Home > Syria > Erdogan’s Lifeline to Assad – a Nail in the Revolution’s Coffin

Erdogan’s Lifeline to Assad – a Nail in the Revolution’s Coffin

September 15, 2012

Last week, the Turkish government gave the Syrian dictator Bashar Assad a much welcome birthday present, when they announced that henceforth, Syrians living in Turkey would either have to move away from the border provinces, move to inside the refugee camps, or move back to Syria. Syrians trying to flee the country’s mayhem into Turkey are being turned back, with the Turks no longer willing to take in any more refugees.

There are around 40,000 Syrians living in rented apartments in the Turkish areas near the Syrian border. The activists’ network in the area is vital to facilitating the flow of the wounded and defectors out from Syria, and in acting as a supply line for the medical supplies, fighters and whatever small amount of arms have been acquired for the FSA. Turkey’s decision will mean that this network will effectively be shut down, thus providing the embattled Syrian dictatorship with the breathing space it desperately needed in the north of the country.

Turkey’s decision is in no small part due to the agitating by Turkish Alawites, for whom the Turkish government’s decision does not go far enough; they would prefer it if all 11 refugee camps were shut down, and Syrian refugees thrown back over the border to be massacred by their co-religionists Alawites in Syria. Syrian airforce bombing of towns and villages on the border serve as something of a mid day entertainment to Turkish Alawites near the border.

When one considers the massive support Bashar Assad has gotten from Shias in countries stretching from Lebanon, to Turkey, to Iraq and Iran, and the fact that not a single prominent member of those communities has come out and spoken against the Syrian regime’s atrocities, it is hard not to conclude that at least one side in this conflict considers events in Syria to be an ethnic and religious war to the death.

Turkey used to be a major destination for military defectors and their families; Turkey hosts dozens of defected generals and thousands of rank and file soldiers. Now, Turkey will no longer serve as a safe haven for defections, which would have been vital if the war in Syria was to come to a conclusion any time soon. The first priority of any soldier, anywhere in the world, is the safety of his or her family. Unless that soldier can be assured that his family are protected and safe, he will not have the motivation to take part in operations in other far flung battle fronts. Turkey’s decision to ban the entry of more refugees will reduce the FSA to little more than local street militias, with each member concerned only with guarding their building or house. Erdogan has, in one day, managed to do what Bashar Assad’s army and airforce could not in 18 months; cripple the FSA’s capacity for strategic movement.

Any wounded that need to be smuggled out of Syria will now have to contend with evading both the regime’s forces and those of the Turkish army. Syrian activists had a network of vital clinics on the border, which served as the only source of medical aid to refugees and fighters wounded by the Syrian air force’s indiscriminate bombing. Those clinics have now been shut down, and even the slightest wound means certain death for any Syrian so unlucky.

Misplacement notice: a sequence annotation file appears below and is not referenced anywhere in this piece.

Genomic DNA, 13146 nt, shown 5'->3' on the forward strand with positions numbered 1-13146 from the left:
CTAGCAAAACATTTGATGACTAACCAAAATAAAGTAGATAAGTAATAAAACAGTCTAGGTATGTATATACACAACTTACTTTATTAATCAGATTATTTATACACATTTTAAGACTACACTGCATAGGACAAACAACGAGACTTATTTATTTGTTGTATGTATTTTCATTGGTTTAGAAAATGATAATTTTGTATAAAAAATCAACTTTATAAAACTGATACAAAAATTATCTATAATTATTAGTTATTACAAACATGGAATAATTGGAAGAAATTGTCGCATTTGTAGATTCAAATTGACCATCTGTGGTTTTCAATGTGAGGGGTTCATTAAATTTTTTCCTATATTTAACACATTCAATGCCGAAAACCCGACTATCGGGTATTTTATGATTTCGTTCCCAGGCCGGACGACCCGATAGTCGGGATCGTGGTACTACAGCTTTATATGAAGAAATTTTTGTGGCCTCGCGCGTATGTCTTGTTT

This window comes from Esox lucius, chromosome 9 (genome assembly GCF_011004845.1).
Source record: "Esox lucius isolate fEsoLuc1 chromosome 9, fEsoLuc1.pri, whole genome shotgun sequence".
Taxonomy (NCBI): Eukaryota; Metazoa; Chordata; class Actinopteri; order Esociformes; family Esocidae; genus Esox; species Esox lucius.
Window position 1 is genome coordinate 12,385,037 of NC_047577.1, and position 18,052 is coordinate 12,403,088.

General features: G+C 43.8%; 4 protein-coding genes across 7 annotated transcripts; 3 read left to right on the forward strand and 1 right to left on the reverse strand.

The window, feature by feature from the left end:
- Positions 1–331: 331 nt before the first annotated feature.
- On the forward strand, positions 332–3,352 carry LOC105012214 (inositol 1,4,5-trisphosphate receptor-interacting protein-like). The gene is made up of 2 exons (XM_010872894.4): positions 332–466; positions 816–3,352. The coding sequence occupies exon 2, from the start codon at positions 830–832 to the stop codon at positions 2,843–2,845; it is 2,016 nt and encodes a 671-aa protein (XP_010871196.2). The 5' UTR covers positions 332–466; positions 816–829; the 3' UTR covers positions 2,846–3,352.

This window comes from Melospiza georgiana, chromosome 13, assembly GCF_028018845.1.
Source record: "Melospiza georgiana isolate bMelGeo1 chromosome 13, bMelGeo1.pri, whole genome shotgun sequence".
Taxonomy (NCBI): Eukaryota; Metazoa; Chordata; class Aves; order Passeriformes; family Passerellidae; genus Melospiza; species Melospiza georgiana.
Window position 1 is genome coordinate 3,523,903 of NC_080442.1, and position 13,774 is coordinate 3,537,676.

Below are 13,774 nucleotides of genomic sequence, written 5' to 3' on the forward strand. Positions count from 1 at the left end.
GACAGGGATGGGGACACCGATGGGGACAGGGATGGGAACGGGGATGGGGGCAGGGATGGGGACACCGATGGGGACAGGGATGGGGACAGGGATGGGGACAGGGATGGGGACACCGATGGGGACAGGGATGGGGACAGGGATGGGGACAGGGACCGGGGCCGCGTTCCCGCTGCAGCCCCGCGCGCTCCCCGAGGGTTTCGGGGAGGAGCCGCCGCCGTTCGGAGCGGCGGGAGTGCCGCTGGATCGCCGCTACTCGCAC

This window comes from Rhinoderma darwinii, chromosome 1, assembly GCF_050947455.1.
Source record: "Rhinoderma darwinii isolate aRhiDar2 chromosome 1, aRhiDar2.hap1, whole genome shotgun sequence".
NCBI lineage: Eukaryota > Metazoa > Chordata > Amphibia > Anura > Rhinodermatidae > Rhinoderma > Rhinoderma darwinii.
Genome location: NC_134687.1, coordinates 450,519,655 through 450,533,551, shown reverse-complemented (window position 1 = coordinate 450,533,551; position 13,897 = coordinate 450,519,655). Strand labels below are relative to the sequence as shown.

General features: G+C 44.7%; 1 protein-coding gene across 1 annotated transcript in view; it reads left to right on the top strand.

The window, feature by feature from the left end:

Getting arms and ammunition to the FSA in the north will now be very difficult, if not impossible. The few shipments of light arms and ammunition was all that the FSA had at its disposal to take on the tanks and airforce of the Syrian regime. Turkey has effectively shut down the supply route, thus denying the FSA the basic supplies it needs to carry on the fight. What Bashar Assad couldnt achieve, Erdogan has obligingly carried out.

It is just another in a series of events that underlines Erdogan and Turkey’s impotence in the region. When he isn’t busy chalking up cheap points by attacking Israel in the press, Erdogan has time and again failed to face down Assad even after repeated provocations. The Turkish government’s lack of response to the shooting down of one of its planes emboldened the regime in Damascus, and convinced it that it could carry out continued airstrikes with impunity. Indeed, the heavy use of air power by the regime only started after it became clear to everyone in the region that Erdogan’s retaliation would be limited to alot of bluster and grand standing. Erdogan’s inaction is the best answer to the lunatic “anti-imperial” Leftist fringe who loudly proclaim their defense of Bashar, as a victim of nefarious NATO sponsored insurrection and eventual invasion.

For the past two months, the regime had been fighting for its life in the north of the country. It had lost almost the entire countryside, and had been fought to a stalemate in Aleppo, the country’s largest city. Erdogan’s crippling of the FSA’s activities in Turkey will do more to aid Bashar Assad than all the vetoes Russia and China could muster. It effectively spells a turning of the tide in the north, and a capitulation by Turkey to the Assad regime. When it came down to it, the Turks did not have the stamina nor resilience to back up their grand statements with staying power, and it will be the Syrian people who will suffer the most for Erdogan’s capitulation, and the undisguised sectarianism of Turkey’s Alawites.

Categories: Syria
%d bloggers like this: